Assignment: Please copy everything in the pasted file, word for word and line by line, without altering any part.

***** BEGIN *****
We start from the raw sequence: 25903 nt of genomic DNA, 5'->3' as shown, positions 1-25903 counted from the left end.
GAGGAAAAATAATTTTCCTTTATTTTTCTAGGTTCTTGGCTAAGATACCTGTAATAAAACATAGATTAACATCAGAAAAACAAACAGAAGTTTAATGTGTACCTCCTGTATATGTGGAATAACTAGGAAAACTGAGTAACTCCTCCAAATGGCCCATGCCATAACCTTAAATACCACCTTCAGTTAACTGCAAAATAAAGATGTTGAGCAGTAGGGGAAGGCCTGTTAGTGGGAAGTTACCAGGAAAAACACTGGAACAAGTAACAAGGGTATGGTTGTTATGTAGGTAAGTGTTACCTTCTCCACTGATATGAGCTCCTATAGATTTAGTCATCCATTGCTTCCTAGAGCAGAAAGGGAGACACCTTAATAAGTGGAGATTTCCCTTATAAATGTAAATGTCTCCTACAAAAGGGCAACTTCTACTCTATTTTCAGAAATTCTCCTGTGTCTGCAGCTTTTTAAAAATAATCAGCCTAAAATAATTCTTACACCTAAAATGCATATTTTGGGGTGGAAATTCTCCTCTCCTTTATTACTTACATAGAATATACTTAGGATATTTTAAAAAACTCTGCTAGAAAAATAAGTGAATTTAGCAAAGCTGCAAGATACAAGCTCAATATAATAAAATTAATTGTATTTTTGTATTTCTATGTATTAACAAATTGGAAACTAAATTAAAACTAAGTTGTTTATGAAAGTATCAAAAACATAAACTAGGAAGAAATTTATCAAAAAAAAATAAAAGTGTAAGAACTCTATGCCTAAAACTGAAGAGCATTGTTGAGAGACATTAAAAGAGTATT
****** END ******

We start from the raw sequence: 25903 nt of genomic DNA, 5'->3' as shown, positions 1-25903 counted from the left end.
GAGGAAAAATAATTTTCCTTTATTTTTCTAGGTTCTTGGCTAAGATACCTGTAATAAAACATAGATTAACATCAGAAAAACAAACAGAAGTTTAATGTGTACCTCCTGTATATGTGGAATAACTAGGAAAACTGAGTAACTCCTCCAAATGGCCCATGCCATAACCTTAAATACCACCTTCAGTTAACTGCAAAATAAAGATGTTGAGCAGTAGGGGAAGGCCTGTTAGTGGGAAGTTACCAGGAAAAACACTGGAACAAGTAACAAGGGTATGGTTGTTATGTAGGTAAGTGTTACCTTCTCCACTGATATGAGCTCCTATAGATTTAGTCATCCATTGCTTCCTAGAGCAGAAAGGGAGACACCTTAATAAGTGGAGATTTCCCTTATAAATGTAAATGTCTCCTACAAAAGGGCAACTTCTACTCTATTTTCAGAAATTCTCCTGTGTCTGCAGCTTTTTAAAAATAATCAGCCTAAAATAATTCTTACACCTAAAATGCATATTTTGGGGTGGAAATTCTCCTCTCCTTTATTACTTACATAGAATATACTTAGGATATTTTAAAAAACTCTGCTAGAAAAATAAGTGAATTTAGCAAAGCTGCAAGATACAAGCTCAATATAATAAAATTAATTGTATTTTTGTATTTCTATGTATTAACAAATTGGAAACTAAATTAAAACTAAGTTGTTTATGAAAGTATCAAAAACATAAACTAGGAAGAAATTTATCAAAAAAAAATAAAAGTGTAAGAACTCTATGCCTAAAACTGAAGAGCATTGTTGAGAGACATTAAAAGAGTATT